According to a late May 2003 summary displayed in court, a cooperative al Baluchi was reported as being transferred to a larger cell and receiving a mat and clothing.
The grueling week of court testimony concluded on Friday with Walter Ruiz, the lead attorney for defendant Mustafa al Hawsawi, directing Mitchell’s memory back to the abusive behavior of NX2 and his interrogators at Cobalt.
Ruiz asked if Mitchell knew that while at Cobalt al Hawsawi had been subjected to waterboarding, slapping, walling, sleep deprivation and other techniques before the psychologist first met with al Hawsawi after he was transferred to Guantanamo Bay later in 2003. Mitchell spent significant time at Guantanamo Bay between late 2003 and 2004 when the detention facility housed a CIA black site. (The Guantanamo site is the only black-site location declassified by the government.)
Mitchell testified that he likely would have learned about the coercive methods used on al Hawsawi prior to meeting with him at Guantanamo Bay, though he did not recall all the details listed by Ruiz.
He said, however, that he did not believe al Hawsawi was “properly” waterboarded at Cobalt because the interrogators did not pour the water between the detainee’s nose and upper lip.
“They sort of poured it all over him,” Mitchell said. He said that the technique sounded more like “water dousing.”
Ruiz used his client’s treatment at Cobalt to question Mitchell about a December 2003 psychological assessment he and Jessen produced about al Hawsawi at Guantanamo Bay, in which the detainee is described as “amicable” and “deferential” while exhibiting some mild anxiety. Ruiz asked Mitchell why all the past torture would not factor into his assessment, which was displayed on the courtroom monitor.
“Did that not matter?” Ruiz asked.
Jeffrey Groharing, one of the prosecutors, objected to the use of the word torture in the question on the grounds that it forced Mitchell to make “a legal conclusion” about the interrogators’ conduct. (Prosecutors do not, however, object to defense attorneys using the word torture in oral arguments.)
Ruiz then entered into a tense exchange with Cohen – who said he didn’t care what the attorneys call the interrogations but said using torture would slow down the examination.
“I’m not going to sanitize this for their convenience,” Ruiz said.
Ruiz later asked Mitchell if he avoided using the word torture because torture is a crime and feared criminal prosecution. After Mitchell responded “no,” Ruiz played a video clip of a podcast in which Mitchell told an interviewer that "we never used the word torture, 'cause torture's a crime."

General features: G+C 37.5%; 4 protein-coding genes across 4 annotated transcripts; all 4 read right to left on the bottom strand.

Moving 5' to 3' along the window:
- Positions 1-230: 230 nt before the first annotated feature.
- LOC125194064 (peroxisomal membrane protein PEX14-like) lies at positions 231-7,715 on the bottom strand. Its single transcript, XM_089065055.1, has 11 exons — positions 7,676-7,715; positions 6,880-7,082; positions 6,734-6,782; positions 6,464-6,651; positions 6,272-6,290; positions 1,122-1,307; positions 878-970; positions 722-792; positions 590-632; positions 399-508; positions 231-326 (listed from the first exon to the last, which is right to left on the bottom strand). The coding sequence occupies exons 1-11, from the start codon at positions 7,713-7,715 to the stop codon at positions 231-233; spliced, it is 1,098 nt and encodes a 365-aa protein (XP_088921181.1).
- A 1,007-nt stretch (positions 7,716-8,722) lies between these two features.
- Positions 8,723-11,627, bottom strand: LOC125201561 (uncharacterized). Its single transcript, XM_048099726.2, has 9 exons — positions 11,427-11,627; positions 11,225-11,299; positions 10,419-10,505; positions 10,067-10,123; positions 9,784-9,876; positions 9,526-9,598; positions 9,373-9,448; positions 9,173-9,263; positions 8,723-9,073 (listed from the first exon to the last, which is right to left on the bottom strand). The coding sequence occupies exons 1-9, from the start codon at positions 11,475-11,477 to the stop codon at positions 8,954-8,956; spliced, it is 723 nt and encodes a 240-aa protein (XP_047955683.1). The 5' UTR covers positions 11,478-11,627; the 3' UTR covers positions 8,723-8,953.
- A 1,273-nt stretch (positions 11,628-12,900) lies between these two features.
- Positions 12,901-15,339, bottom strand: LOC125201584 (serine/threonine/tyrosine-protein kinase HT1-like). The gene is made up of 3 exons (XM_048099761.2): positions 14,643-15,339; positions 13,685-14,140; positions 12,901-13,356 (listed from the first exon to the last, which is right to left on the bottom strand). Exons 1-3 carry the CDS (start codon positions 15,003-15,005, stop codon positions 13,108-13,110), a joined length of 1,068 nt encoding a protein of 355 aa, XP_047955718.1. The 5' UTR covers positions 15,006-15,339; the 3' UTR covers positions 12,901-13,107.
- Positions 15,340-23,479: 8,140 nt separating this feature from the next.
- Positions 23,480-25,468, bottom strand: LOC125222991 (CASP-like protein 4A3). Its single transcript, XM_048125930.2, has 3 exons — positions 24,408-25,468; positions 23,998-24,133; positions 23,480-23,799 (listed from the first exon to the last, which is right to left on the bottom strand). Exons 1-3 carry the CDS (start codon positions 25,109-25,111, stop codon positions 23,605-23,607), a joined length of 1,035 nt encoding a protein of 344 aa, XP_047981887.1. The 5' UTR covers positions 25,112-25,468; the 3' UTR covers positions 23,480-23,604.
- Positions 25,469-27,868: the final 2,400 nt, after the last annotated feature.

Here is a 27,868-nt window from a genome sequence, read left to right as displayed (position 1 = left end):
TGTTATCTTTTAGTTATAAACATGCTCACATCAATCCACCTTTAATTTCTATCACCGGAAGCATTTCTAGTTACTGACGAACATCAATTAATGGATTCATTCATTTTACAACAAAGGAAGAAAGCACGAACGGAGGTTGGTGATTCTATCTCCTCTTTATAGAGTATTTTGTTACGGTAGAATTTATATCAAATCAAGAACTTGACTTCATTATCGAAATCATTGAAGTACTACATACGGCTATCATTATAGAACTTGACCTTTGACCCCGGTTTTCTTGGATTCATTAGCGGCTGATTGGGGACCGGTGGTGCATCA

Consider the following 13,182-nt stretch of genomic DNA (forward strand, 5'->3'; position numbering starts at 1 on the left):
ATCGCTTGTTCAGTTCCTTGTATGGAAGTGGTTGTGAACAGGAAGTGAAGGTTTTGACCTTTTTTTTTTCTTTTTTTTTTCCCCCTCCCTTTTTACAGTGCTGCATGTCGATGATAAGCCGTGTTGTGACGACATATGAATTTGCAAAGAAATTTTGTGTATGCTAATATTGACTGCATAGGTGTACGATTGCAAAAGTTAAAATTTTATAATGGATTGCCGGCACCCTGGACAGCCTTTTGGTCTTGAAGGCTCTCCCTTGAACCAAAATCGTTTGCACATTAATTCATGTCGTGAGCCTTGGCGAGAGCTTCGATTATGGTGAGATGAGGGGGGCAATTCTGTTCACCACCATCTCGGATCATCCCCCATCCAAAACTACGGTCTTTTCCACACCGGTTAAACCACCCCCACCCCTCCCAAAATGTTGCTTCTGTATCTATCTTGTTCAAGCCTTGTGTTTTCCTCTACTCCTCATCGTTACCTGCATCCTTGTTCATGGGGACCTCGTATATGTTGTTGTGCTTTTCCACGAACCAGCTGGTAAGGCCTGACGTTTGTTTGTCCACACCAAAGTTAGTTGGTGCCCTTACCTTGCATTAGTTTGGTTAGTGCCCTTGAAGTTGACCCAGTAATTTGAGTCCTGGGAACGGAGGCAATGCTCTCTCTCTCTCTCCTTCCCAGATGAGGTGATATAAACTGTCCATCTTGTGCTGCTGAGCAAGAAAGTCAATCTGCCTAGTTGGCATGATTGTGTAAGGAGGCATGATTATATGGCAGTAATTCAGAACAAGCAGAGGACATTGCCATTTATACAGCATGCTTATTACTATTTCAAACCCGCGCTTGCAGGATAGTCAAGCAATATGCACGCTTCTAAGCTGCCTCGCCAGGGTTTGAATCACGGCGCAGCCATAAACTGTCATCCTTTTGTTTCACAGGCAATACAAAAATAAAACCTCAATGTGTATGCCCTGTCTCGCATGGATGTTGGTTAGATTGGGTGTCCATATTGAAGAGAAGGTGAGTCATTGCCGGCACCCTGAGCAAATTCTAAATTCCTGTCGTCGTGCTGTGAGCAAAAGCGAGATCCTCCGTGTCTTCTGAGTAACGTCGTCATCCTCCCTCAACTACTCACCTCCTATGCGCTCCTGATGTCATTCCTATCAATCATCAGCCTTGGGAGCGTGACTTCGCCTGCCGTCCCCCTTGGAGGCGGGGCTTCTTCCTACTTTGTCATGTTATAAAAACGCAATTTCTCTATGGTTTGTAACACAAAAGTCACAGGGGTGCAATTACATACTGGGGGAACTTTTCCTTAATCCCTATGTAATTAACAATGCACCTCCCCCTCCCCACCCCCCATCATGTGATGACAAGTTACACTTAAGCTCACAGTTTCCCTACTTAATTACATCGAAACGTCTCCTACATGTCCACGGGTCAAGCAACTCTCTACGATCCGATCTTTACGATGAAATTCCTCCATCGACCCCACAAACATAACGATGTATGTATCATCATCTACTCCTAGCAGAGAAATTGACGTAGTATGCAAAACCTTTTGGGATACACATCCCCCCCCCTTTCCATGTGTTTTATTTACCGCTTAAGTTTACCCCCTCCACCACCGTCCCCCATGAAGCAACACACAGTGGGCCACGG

According to Mitchell’s testimony Friday, the CIA used the Guantanamo Bay black site exclusively for debriefings without any enhanced techniques. He remembered al Hawsawi being cooperative and friendly but did not recall with detail the intelligence topics they covered in their meetings.
Al Hawsawi was the sole defendant in court for much of Friday, though al Baluchi and defendant Ramzi bin al Shibh appeared in the afternoon. Al Hawsawi left briefly in the morning to get doses of Tramadol and Tylenol to relieve pain in his rectum. Ruiz has repeatedly said in court and in media briefings that the rectal damage resulted from “sodomy” in the form of an unnecessary rectal exam at a black site.
Mitchell testified Friday that he did not recall when he learned about the severity of the damage to al Hawsawi’s rectum.
David Nevin, a lawyer for Mohammad, will begin his team’s examination of Mitchell on Monday. Nevin told Cohen late Friday that he would finish his questioning in less than two days.
“Obviously a lot of water under the bridge now,” Nevin said.
About the author: John Ryan (firstname.lastname@example.org) is a co-founder and the Editor-in-Chief of Lawdragon Inc., where he oversees all web and magazine content and provides regular coverage of the military commissions at Guantanamo Bay. When he’s not at GTMO, John is based in Brooklyn. He has covered complex legal issues for 20 years and has won multiple awards for his journalism, including a New York Press Club Award in Journalism for his coverage of the Sept. 11 case. View our staff page.